Divestment is the concept that if you give away your assets with the intention of becoming eligible for Medicaid, the gift will cause you to be ineligible for Medicaid for a period of time. This is pretty easy to grasp, why would any government poverty program allow you to give away a million dollars today, and apply and qualify tomorrow? (Well, some government programs do allow you to give away a million dollars and qualify immediately – such as Veterans’ Aid and Attendance Pension – and even Medicaid allows you to do that in a limited situation such as when the gift is for the benefit of a disabled child – but that is not what we are here to talk about today. In my experience, most millionaires want to keep their money.)
Even though the Medicaid rules are intended to penalize intentional divestment, as a practical matter, if an individual has given away any substantial sum of money while his or her health has been declining, it is going to be viewed as a divestment by a Medicaid caseworker. There are cases where we have successfully argued that a particular gift was not for the purpose of becoming eligible for Medicaid, but that does not happen without a bit of a struggle.
So, the basic timing in divestment cases goes like this:
Timing issue number one: FIVE YEAR LOOKBACK. If you give something away, and at any time within five years after that gift you need to apply for Medicaid in a nursing home, or for Family Care to provide home care or assisted living benefits, you will be required to disclose the gift on your application. That five years is called the “look back period.”
Because of the “look back period,” people who divest and apply too soon could be hit with a large penalty, and people who wait five years will have no penalty. This is why, in doing planning involving the transfer of assets to an irrevocable trust, it becomes irresponsible if the person does not have enough money outside of the trust to be secure for five years. That is also why, if the plan is to wait out the lookback period, it is critically important to time the application so that it is not done too early.
A gift within the lookback period is likely to create a “penalty period,” which leads us to timing issue number two: THE PENALTY PERIOD. This is also referred to as the “period of ineligibility.” The penalty period is a calculation that uses the amount gifted, and divides it by a figure that is updated “sort of” annually (it does not always get changed.) For example, a gift of $20,000 that is made within the lookback period will create a penalty period of 82 days.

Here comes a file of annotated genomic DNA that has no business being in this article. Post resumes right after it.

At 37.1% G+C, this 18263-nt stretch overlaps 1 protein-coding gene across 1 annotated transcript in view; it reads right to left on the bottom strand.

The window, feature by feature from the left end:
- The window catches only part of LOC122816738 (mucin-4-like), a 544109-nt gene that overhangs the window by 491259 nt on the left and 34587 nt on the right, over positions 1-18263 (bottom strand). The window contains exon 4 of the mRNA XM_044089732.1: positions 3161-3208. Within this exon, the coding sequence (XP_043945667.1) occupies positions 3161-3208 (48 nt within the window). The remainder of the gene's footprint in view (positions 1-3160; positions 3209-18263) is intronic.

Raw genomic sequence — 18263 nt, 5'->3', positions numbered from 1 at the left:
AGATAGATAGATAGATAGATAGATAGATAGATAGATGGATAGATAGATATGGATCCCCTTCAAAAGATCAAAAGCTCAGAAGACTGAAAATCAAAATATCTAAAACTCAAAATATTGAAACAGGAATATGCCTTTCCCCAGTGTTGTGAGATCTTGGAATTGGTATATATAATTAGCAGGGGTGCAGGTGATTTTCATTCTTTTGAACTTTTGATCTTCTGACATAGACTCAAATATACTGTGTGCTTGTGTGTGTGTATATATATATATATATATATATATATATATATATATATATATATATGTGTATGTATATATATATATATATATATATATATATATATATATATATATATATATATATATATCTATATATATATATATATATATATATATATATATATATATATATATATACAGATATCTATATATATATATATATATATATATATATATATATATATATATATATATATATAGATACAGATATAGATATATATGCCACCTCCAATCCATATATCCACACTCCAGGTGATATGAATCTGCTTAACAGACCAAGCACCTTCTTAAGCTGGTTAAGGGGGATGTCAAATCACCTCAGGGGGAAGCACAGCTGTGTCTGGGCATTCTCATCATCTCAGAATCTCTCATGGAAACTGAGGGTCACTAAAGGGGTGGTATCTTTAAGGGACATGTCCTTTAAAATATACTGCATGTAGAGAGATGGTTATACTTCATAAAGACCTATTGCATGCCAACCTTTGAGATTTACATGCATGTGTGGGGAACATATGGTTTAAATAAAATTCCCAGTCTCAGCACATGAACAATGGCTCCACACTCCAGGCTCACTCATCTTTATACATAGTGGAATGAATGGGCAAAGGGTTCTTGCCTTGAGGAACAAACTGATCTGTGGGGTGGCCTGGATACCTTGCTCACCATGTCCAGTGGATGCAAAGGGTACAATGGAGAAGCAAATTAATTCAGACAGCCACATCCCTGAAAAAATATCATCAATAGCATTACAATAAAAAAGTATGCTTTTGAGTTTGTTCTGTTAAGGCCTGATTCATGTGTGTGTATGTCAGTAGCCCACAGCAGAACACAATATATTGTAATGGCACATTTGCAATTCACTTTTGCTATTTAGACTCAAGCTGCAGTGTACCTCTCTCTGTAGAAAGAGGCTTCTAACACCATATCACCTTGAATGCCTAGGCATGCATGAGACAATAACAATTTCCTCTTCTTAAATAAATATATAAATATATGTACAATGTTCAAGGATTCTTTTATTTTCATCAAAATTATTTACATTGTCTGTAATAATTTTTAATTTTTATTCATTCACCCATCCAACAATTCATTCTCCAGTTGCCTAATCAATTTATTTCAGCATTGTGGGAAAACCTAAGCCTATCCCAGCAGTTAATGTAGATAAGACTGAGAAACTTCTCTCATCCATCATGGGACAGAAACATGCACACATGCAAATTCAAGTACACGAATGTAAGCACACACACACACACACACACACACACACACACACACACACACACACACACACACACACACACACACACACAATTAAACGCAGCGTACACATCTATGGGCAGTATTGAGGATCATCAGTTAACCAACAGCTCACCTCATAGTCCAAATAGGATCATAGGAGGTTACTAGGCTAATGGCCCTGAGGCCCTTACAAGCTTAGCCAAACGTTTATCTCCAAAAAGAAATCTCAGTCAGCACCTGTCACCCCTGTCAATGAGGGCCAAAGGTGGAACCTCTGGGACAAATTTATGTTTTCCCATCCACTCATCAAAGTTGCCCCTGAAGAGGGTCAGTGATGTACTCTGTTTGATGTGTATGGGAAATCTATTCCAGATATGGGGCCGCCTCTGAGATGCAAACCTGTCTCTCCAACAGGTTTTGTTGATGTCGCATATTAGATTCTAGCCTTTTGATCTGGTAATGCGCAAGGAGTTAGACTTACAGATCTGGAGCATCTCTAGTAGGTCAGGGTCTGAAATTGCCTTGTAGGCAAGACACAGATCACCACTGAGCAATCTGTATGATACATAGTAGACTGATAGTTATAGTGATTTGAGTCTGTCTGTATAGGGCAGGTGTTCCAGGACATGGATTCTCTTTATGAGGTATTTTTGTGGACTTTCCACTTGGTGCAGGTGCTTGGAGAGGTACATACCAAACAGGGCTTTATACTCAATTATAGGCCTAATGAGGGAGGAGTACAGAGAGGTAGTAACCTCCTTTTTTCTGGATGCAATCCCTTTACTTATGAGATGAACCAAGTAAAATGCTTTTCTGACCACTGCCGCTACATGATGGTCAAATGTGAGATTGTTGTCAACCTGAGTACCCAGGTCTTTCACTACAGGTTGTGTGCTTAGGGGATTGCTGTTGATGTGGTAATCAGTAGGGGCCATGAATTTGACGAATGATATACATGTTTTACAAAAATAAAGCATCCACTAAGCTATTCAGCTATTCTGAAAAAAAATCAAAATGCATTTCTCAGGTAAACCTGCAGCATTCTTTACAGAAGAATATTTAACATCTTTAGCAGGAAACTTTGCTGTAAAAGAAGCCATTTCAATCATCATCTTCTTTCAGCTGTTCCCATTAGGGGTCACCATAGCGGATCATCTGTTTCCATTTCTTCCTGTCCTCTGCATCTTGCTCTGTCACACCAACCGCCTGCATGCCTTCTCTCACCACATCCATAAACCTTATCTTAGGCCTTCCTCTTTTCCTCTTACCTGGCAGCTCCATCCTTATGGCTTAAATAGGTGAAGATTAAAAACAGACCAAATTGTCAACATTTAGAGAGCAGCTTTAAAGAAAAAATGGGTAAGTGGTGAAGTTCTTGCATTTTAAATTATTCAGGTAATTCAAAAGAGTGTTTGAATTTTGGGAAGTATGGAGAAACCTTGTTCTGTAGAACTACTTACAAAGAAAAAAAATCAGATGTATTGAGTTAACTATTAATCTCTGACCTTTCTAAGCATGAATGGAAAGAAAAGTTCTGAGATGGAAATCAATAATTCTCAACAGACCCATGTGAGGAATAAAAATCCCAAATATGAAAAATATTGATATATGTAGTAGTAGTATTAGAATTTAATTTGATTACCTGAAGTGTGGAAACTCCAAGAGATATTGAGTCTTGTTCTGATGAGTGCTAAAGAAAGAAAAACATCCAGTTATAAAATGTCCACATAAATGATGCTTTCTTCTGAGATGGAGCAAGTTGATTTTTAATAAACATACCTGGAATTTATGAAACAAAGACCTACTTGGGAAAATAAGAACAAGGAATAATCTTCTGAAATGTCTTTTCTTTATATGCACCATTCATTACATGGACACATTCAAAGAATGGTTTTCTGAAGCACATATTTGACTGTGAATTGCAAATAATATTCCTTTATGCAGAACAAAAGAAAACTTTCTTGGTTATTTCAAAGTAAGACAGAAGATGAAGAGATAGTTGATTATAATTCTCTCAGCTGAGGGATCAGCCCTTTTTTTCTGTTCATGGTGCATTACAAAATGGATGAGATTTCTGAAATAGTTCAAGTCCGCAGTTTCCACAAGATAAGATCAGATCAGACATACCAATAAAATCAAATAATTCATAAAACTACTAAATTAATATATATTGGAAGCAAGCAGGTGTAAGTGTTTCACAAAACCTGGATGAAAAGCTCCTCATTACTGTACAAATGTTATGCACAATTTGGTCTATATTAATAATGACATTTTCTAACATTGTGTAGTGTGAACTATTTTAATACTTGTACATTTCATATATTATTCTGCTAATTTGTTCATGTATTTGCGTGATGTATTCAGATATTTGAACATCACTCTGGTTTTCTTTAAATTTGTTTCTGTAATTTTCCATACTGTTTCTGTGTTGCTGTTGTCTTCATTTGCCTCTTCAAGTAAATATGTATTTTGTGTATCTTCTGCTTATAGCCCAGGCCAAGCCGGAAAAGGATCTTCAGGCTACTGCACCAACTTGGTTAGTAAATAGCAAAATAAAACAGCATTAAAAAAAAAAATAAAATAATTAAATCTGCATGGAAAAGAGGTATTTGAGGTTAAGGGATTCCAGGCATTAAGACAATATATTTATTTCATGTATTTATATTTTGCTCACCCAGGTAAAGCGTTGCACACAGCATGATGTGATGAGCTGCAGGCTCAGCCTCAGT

If you are newly applying for Medicaid that penalty period is imposed beginning when you:
1) are in the nursing home, (or when you apply for Family Care in the community);
2) have spent your assets down to the level at which you qualify for Medicaid ($2000 for an individual, and usually somewhere between $50,000 – $119,240 for married couples in most cases); and
3) apply for Medicaid.
For people already on Medicaid who divest money, the timing is even more complicated and I won’t go into it here. The penalty period will mean that even though you qualify for the Medicaid program, you still need to pay privately for the duration of the penalty period.
“Well, how am I supposed to do that if I only have $2000?”
Good question! The answer is: You can’t! Particularly if you are single. Unless…..You have planned carefully.
Careful planning is the reason that in some cases, where a person has gifted money, it makes sense to take steps to further reduce that person’s assets immediately so that an application for benefits can be made and a penalty period served out. (Which, I realize, is exactly the opposite of waiting out the five year lookback period, and so this has to be carefully considered.) One such case would be where a person is in assisted living but anticipated to move to a nursing home setting. In that case, instead of waiting to gradually spend down all the person’s money, and apply for Medicaid in a nursing home, and then get hit with a divestment penalty, it would make sense to have that application completed while the person is in assisted living, even if the assisted living facility does not take Family Care benefits! That way, the penalty period will be over before the high cost of nursing home care sets in.
In other cases, where a person has gifted money and then finds him or herself in need of nursing home care, we advise the family that instead of gradually spending down money, and then again ending up applying for Medicaid and facing a penalty period, the family should immediately reduce assets by using a vehicle such as an annuity or loan, whose payout is carefully timed so that the income will cover the cost of the penalty period.
These techniques are not “gaming” the system. These people are “paying the penalty” for having divested money. The difference is that when clients understand how the timing works, there are steps they can take instead of simply waiting and being hit with a penalty when neither the client nor his or her family can afford it.
And I won’t beat around the bush – timing is everything in one more respect: getting in to see a qualified elder law attorney sooner rather than later. This is because people who have good advice will minimize the impact of a divestment. People who don’t will end up simply spending down all of their funds and will be hit with an unworkable penalty.